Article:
The review in Section 3 shows that the logic of the maturity model is well suited for diagnosing readiness. In addition, it shows that a maturity model is useful for a highly innovative domain such as cobots. Typically, in maturity models, there is a notion of an ‘end state’, i.e., a desirable end state (of excellence or compliance) to achieve. Defining a higher and final state of maturity may not be desirable or may vary depending on circumstances [71]. In a fast-changing technological environment, what may be considered as mature today might be outdated tomorrow [103]. In addition, this notion of an end state is not well suited for safety, since ‘absolute safety’ does not exist. We, therefore, adhere to the distinction made by Schumacher et al. between readiness and maturity, since we are looking at the assessment of readiness before the cobot is in use and, thus, before the maturing process has started [74]. In line with this train of thought, we believe that the use of the term ‘readiness’ is appropriate to assess the state of preparedness of the capabilities or dimensions that promote safety for cobots. The term ‘readiness’ is also linked to the principles of technology readiness levels (TRLs) [30,77]. The TRL scale was established as a metric of the readiness of the technology itself and to provide a method for consecutively increasing the maturity of that specific technology [104]. Our purpose, however, is not to assess the readiness of the cobot technology itself.
Less complex descriptive maturity grid models are well suited as a basis for the CSRAT model. The use of text descriptions for each maturity level is especially advantageous because it facilitates understanding [92]. Since, to the best of our knowledge, there is no existing maturity model for measuring safety readiness for cobots, we need to build a new one.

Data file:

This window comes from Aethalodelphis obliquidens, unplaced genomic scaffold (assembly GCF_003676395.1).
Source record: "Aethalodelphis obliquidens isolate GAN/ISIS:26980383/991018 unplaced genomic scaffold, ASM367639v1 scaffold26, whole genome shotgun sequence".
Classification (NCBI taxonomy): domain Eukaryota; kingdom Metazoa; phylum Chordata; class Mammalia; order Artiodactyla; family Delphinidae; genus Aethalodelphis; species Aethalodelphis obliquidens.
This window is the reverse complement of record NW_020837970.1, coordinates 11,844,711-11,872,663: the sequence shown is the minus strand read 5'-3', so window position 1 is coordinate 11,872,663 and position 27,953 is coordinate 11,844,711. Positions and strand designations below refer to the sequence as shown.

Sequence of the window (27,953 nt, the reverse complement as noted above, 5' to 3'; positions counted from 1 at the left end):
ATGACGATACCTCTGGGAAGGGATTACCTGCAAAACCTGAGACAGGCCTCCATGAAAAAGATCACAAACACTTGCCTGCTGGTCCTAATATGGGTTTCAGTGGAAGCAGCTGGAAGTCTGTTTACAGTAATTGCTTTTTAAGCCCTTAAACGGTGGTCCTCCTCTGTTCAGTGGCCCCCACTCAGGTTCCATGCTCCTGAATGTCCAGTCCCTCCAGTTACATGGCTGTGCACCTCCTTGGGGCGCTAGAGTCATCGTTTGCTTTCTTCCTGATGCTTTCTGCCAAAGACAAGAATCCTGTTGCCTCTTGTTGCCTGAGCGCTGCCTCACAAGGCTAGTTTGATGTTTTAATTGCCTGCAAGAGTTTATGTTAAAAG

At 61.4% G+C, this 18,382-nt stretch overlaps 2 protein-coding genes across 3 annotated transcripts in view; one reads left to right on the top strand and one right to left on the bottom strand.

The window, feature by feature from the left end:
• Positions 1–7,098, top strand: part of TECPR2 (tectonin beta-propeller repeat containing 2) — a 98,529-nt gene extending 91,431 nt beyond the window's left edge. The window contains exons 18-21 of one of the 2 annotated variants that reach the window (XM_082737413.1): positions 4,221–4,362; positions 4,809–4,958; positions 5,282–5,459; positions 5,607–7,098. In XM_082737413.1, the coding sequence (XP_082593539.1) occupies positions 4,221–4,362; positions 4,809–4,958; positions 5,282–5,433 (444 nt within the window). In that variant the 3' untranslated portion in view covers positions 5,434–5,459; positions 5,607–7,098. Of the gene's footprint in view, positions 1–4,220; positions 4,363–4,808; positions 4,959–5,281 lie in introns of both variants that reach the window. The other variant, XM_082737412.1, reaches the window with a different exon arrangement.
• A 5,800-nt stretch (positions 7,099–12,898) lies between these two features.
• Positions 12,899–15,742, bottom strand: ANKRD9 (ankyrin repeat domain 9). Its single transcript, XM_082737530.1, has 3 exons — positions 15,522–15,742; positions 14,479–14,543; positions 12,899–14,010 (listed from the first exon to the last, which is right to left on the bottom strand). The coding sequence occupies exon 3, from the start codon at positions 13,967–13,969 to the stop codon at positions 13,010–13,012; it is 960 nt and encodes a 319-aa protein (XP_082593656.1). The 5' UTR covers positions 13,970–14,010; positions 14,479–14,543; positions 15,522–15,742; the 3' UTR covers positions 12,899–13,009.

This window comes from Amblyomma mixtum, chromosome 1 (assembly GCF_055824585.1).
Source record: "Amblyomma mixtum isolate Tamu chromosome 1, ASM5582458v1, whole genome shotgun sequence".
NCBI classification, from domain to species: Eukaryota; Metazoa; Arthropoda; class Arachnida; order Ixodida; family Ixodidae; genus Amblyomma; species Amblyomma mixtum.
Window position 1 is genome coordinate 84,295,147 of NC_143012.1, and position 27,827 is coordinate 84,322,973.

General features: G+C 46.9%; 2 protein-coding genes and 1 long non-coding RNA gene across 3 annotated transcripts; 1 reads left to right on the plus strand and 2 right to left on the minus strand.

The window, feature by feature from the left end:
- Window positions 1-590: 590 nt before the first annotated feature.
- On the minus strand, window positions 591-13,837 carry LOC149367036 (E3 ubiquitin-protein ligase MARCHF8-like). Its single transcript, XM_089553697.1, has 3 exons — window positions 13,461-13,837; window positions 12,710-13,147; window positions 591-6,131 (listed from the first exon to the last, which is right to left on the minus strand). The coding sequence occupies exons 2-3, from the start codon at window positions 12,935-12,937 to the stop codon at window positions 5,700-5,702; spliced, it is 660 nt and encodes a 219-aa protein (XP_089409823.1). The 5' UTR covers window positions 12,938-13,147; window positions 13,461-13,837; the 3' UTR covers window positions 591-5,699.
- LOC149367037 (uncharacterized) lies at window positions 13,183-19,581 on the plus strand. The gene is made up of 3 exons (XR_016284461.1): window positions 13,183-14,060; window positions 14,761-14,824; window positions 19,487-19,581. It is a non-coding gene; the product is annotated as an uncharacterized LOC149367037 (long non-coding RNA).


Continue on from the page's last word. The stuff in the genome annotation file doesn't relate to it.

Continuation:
4.2. Proposal of the Building Blocks of the Cobot Safety Readiness Tool (CSRAT)

For the development of the CSRAT, the grid process roadmap of Maier et al. [30] will be adopted. These authors also included a call for a more rigorous approach to maturity grid development. The translation of these into the proposed building blocks of the CSRAT is illustrated in Figure 4. To achieve the goals of this article, the focus is on the activities described in phase 1 and phase 2 of Maier’s roadmap, which are included in the ‘Prepare’ and ‘Iterative Model Development’ sections of Figure 4.

4.2.1. Prepare

Identify need. We argued for the need for a readiness model and the suitability of a maturity grid in Section 3 and Section 4.1.